2. We are far from satisfied that the High Court was justified in reversing the judgment of the Trial Court. Such suspicious circumstances, as the High Court was able to point out, were more than dispelled by certain outstanding features of the case which we shall presently enumerate. The most suspicious circumstance, according to the High Court, was that the two signatures, purporting to be those of Kali Dasi Dasi and Panchu Bala Dasi in the will, were not or did not appear to be those of Kali Dasi Dasi and Panchu Bala Dasi. The other important circumstance, according to (he High Court, was that the will did not make any provision for Kali Dasi Dasi and Panchu Bala-Dasi. Not only did it not make any provision, even the properties purchased in their names included in the will as the properties of Nrisingha Prosad Das and bequeathed to Ramendra Narayan Das.
3. As we said there are certain outstanding features of the case which should dispel all suspicion that may possibly otherwise attach itself to the will. The will was registered on June 30, 1946 and the testator died on March 12, 1950. That is to say, the testator lived for nearly four years after the execution and registration of the will and yet he took no steps to have the will cancelled or to revoke it. It could not be that the will was somehow brought into existence and the signatures of Nrisingha Prosad Das were obtained in the will by practising some fraud. The endorsements on the will show that Nrisingha Prosad Das himself had presented the will for registration to the Sub-Registrar and that the Sub-Registrar had been called to the residence of Nrisingha Prosad Das for the purpose of registering the will. Nrisingha Prosad Das affixed his signature twice again in the presence of the Sub Registrar, as shown by the endorsements. The endorsements also show that execution was admitted by Nrisingha Prosad Das. As earlier mentioned by us, every page of the will has been signed by Nrisingha Prosad Das and at the foot of the will, a note listing the various corrections made has also been signed by Nrisingha Prosad Das. Therefore, there cannot even be the slightest doubt that the document was executed by Nrisingha Prosad Das, that its execution was admitted by Nrisingha Prosad Das before the Sub Registrar and that Nrisingha Prosad Das himself presented it to the Sub Registrar having called him to his own residence for that purpose. It is in the background of these outstanding circumstances that we have to consider the further questions whether the signatures purporting to be those of the attesting witnesses are in fact theirs and whether these signatures were made in the presence of the testator? Also whether the testator signed the will in the presence of the attestors? In considering these questions it is necessary to bear in mind the following recital in the will :
To this effect, I duly execute this will in a composed state of mind out of my own accord, in good faith and in the presence of witnesses.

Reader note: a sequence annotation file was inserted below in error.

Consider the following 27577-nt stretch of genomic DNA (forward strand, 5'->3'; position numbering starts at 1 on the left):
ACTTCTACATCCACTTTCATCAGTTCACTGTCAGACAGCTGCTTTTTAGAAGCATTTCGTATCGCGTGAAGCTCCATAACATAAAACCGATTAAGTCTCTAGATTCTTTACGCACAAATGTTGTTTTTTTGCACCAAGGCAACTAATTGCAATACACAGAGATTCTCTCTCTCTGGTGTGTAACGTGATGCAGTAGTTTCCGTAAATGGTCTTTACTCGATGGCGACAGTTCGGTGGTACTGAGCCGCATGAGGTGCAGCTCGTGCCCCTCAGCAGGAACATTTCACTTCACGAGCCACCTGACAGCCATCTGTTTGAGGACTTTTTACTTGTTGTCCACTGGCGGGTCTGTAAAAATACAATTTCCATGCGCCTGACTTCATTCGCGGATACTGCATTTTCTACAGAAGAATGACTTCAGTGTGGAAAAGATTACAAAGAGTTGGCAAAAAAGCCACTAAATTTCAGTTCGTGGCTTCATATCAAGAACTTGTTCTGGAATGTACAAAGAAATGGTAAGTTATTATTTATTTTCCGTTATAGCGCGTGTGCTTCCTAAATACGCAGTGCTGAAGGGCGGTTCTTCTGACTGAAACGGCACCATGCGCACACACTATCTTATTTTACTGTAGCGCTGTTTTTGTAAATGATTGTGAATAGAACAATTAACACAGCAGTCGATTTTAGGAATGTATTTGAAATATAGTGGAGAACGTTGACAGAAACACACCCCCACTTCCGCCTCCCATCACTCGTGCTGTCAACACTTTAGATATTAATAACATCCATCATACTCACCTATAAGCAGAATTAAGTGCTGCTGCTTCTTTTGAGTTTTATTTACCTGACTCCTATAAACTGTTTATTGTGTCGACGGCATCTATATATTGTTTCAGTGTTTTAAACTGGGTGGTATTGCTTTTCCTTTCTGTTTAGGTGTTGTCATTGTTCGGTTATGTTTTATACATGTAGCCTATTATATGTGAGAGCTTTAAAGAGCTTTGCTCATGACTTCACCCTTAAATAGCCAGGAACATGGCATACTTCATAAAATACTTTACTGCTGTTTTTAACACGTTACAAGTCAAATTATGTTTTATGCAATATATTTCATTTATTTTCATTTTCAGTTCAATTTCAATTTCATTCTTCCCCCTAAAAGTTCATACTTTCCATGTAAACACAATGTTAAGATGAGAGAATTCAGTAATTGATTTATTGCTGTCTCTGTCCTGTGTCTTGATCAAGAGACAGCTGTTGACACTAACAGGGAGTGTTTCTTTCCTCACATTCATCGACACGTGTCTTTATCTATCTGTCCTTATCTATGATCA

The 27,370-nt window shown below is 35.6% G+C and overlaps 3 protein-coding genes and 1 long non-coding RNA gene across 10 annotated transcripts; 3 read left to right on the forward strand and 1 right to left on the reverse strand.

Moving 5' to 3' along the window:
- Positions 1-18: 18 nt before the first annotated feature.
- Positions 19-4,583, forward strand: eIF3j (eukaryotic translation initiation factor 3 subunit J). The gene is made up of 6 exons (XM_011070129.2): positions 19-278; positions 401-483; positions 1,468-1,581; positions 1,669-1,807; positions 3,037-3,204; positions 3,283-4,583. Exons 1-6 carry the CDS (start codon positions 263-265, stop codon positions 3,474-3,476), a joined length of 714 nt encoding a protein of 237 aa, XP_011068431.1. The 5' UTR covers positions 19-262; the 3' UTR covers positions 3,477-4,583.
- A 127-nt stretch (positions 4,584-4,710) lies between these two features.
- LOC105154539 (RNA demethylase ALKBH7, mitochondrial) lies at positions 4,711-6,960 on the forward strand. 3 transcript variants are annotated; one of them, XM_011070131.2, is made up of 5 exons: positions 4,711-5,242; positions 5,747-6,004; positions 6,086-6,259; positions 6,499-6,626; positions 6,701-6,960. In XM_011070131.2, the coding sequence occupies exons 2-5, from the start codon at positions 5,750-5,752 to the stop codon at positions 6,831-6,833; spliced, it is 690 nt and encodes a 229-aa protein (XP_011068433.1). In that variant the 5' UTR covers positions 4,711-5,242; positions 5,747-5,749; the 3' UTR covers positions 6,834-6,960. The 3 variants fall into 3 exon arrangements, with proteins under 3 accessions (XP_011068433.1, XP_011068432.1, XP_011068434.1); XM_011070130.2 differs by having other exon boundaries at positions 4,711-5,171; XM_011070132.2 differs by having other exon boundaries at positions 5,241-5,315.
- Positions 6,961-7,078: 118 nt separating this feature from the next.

It is also necessary to bear in mind that there was no necessity whatsoever for the testator to make any such false recital. He was an important person and leading citizen of Katwa. He could have got anyone to attest the will if he was so minded. The will itself was not executed in a clandestine or surreptitious manner. As already pointed out by us, the will was registered at the residence of the testator after obtaining the presence of the Sub Registrar at the residence. The visit of the Sub Registrar to the residence must have itself made it known to everybody in a small town like Katwa that some document was being executed and registered at the residence of Nrisingha Prosad Das. We have also referred to the circumstance that the testator himself lived for nearly four years after the execution and registration of the will and during his life time, no one raised the slightest question about the genuineness of any signature found in the will. As regards the attesting witnesses themselves, obviously the best and the most interested persons were called to attest the will. The first attesting witness was the testator's wife. The second attesting witness was the widowed/daughter-in-law of the testator. The third and the fourth attesting witnesses were the most trusted employees of the testator while the fifth attesting witness was the private tutor of the boy, Ramendra Narayan Das, the only beneficiary under the will. Pashupati Mondal and Kalipada Das have both supported the propounder of the will and they have both stated that Nrisingha Prosad Das signed the will in the presence of the attesting witnesses and the attestors thereafter attested the will in the presence of Nrisingha Prosad Das. We find no reason whatsoever to reject the testimony of these two witnesses, particularly in the background of the circumstance that that the will was undoubtedly signed b,y Nrisingha Prosad Das, who admitted its execution before the Sub Registrar. The private tutor, Satyendra Nath Mullick (OPW-9) while admitting his signature in the will stated that he affixed his signature at his house and that when he put his signature, Nrisingha Prosad Das had not signed the will. Pashupati Mondal and Kalipada Das however signed in his presence and thereafter he affixed his signature. At that time the signatures of Kali Dasi and Panchubala Dasi were not there, We find it difficult to accept the evidence of this witness. In the course of cross-examination, he stated that the signed the will because the other two signed in his presence, otherwise he would not have signed. He also stated that he raised the question why he should sign without seeing the testator signing the document. Having realised that he should not sign the document without seeing Nrisingha Prosad Das's signature in his presence, he has not chosen to explain why he ultimately agreed to sign the document. He went to the extent of stating that thereafter twice he attempted to see Nrisingha Prosad Das to tell him that he had signed the will, but that he could not meet him as he was told that he was ill. This is a blatant falsehood. Nrisingha Prosad Das lived for nearly four years after the execution of the will. If he nearly wanted to inform him that he had attested the will, he could have done so at anytime. The Caveator also examined the scribe of the will, Bharat Chander Das on her side. He chose to say that he wrote the will at his own house with reference to a draft and some slips of paper which were given to him by Gagan Bhui, Pashupati Mondal and Satya Gopal Das. According to him, it took five or six days for him to write the document. After completing the document, he put his signature and dale on it and thereafter, it was taken away from him by Gagan Bhui. He never had any talk with Nrisingha Prosad Das about the will. In cross-exaniination, he admitted that he knew Nrisingha Prosad Das very well and that he had written many documents for him. If that was so, there was no reason whatever for him not to inform Nrisingha Prosad Das about his writing the will. It is surprising that he should have written a will without obtaining the instructions of the testator. It is even more surprising that he did not even care to inform Nrisingha Prosad Das about the will, although he knew him very well. He stated that after writing the will, he never saw Nrisingha Prosad Das again. This is a totally absurd statement. Nrisingha Prosad Das was alive for nearly four years and it is impossible to believe that Bharat Chander Das never saw Nrisingha Prasad Das again after writing the will. We do not have the slightest hesitation in rejecting his evidence as utterly false. We now come to consider the signatures of Kali Dasi Dasi and Panchubala Desi. Panchubala Desi went to the extent of stating that she heard about the will for the first time after the institution of the case. As already mentioned by us, the will was registered in the house of her father-in-law where she was also living and it is too much to believe that she was not aware of the execution of the will. She went further and said that Nrisingh Prosad Das never kept the boy Ramendra Narayan Das in their house even for a single day. This is a blatant falsehood and is contrary to the several letters written by her which form part of the series Exhibits 2(a) to 2(z) and 2(z) series. She also stated in her evidence that she had no special affection for Ramendra Narayan Das and that to her, Ramendra Narayan Das was no more than a child of any other neighbour. This statement is again belief by her own letters. The letters undoubtedly show that Ramendra Narayan Das was the focal point around which all life in the family revolved and that not only Nrisingha Prosad Das, but also Kali Dasi Dasi and Panchubala Dasi lavished their affection on him. For reasons of her own which are not far to seek Panchubala Dasi has now chosen to deny that Ramendra Narayan Das was ever in their house or that any member of their household had any affection for him. That Ramendra Narayan Das and his mother, Binapani were treated as intimate members of the family is now clear from the admission of Panchubala Dasi that for five or six years before the death of Nrisingha Prosad Das, it was Binapani that was the karta of the family and that it was she who was managing the estate of Nrisingha Prosad Das during his last days. It appears from the evidence that before the death of Nrisingha Prosad Das and for seven years thereafter, there were no differences whatsoever between the members of the family and Binapani or Ramendra Narayan Das. That was apparently the reason why Nrisingha Prosad Das did not make any separate provision either for Kali Dasi Dasi or Panchubala Dasi in the will. Every one of the ladies of the family was treating Ramendra Narayan Das as her own child and it was obviously expected that Ramendra Narayan Das would treat them in the same fashion. Viewed in the background of all the circumstances, it will be clear that there was no reason or occasion for anyone to bring into existence forged signatures of either Kali Dasi Dasi or Panchubala Dasi. Even without them there were sufficient number of other attesting witnesses. It was suggested that their names were added as attesting witnesses in order to tie them down to the recital in the will that the properties purchased in their names were the properties of Nrisingha Prosad Das. There was no reason for Nrisingha Prosad Das to do so. The properties were obviously purchased benami in their names and apparently in order to avoid future complications he mentioned the properties as his own. There would be some substance in the submission made on behalf of the respondents if Nrisingha Prosad Das was unaware of the contents of the document which he had executed. There is nothing to indicate that he was not aware of the contents of the will. He had signed every page of the will and admitted its execution before the Sub Registrar. Some comment was made that the Sub Registrar had not been examined as a witness though he was named as a witness by the propounder. It was wholly unnecessary to call the Sub Registrar as a witness and we find from the cross examination of the propounder that he was not asked why he did not examine the Sub Registrar. We do not think that anything material turns on the non-examination of the Sub Registrar in view of the endorsements found in the will. We are satisfied that the signatures purporting to be those of Kali Dasi Dasi and, Panchubala Dasi are indeed those of Kali Dasi Dasi and Panchubala Dasi and none else. The handwriting expert no doubt gave evidence to the contrary, but as rightly observed by the Trial Court, comparison of handwriting is yet not a definite science and as admitted by the expert himself, there are pictorial similarities between the specimen signatures and disputed signatures and 'if one who has just learnt to put signatures does not sign for some time and wants to put signature after lapse of time, say four or five years, the writer may show certain changes.' Panchubala Dasi admitted that her mother-in-law hardly knew how to write. We must mention here that the letters exhibits 2(a) to 2(z) and 2(z) series were admitted in evidence by consent of parties, but for some curious reasons, the High Co urt would not look into them except cursorily. We have perused them in detail and the learned counsel on either side did not raise any objection to our perusal of the documents. To end with what we sta'ed at the beginning, there cannot be the slightest doubt that the will was executed by Nrisingha Prosad Das and was registered on his presenting it to the Sub Registrar for registration. Thereafter, Nrisingha Prosad Das lived for nearly four years and took no steps to have the will cancelled or revoked. These circumstances should dispel any suspicion that may otherwise attach itself to the will. We. do not think that it is necessary to go into any further details of the evidence. In the result the appeal is allowed. The judgment of the. High Court is set aside and the judgment of the Trial Court is restored. We however record an undertaking given by Shri D.N. Mukherjee, learned counsel for the appellant that the respondent Panchubala Dasi will not be disturbed from residing in the house in which she is now resident. She will have no other right. There is no order regarding Costs.